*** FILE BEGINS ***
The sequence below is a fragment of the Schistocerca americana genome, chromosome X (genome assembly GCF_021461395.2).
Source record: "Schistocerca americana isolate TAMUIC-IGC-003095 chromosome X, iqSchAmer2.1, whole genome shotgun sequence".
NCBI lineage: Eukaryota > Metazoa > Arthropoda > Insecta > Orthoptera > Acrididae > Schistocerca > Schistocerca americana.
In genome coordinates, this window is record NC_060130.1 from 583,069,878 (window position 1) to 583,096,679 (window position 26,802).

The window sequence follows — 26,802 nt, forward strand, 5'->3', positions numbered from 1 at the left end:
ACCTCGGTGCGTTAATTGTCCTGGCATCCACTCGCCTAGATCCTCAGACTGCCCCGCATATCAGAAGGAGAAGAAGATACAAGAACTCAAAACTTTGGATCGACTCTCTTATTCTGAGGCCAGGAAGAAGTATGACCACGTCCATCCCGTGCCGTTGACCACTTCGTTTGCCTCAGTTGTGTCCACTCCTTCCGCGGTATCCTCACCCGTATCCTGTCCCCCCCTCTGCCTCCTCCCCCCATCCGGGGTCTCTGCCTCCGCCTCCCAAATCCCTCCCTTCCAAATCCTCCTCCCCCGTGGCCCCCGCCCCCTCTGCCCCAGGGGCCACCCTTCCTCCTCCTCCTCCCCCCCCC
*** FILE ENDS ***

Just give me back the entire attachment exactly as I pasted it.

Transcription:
The sequence below is a fragment of the Schistocerca americana genome, chromosome X (genome assembly GCF_021461395.2).
Source record: "Schistocerca americana isolate TAMUIC-IGC-003095 chromosome X, iqSchAmer2.1, whole genome shotgun sequence".
NCBI lineage: Eukaryota > Metazoa > Arthropoda > Insecta > Orthoptera > Acrididae > Schistocerca > Schistocerca americana.
In genome coordinates, this window is record NC_060130.1 from 583,069,878 (window position 1) to 583,096,679 (window position 26,802).

The window sequence follows — 26,802 nt, forward strand, 5'->3', positions numbered from 1 at the left end:
ACCTCGGTGCGTTAATTGTCCTGGCATCCACTCGCCTAGATCCTCAGACTGCCCCGCATATCAGAAGGAGAAGAAGATACAAGAACTCAAAACTTTGGATCGACTCTCTTATTCTGAGGCCAGGAAGAAGTATGACCACGTCCATCCCGTGCCGTTGACCACTTCGTTTGCCTCAGTTGTGTCCACTCCTTCCGCGGTATCCTCACCCGTATCCTGTCCCCCCCTCTGCCTCCTCCCCCCATCCGGGGTCTCTGCCTCCGCCTCCCAAATCCCTCCCTTCCAAATCCTCCTCCCCCGTGGCCCCCGCCCCCTCTGCCCCAGGGGCCACCCTTCCTCCTCCTCCTCCCCCCCCC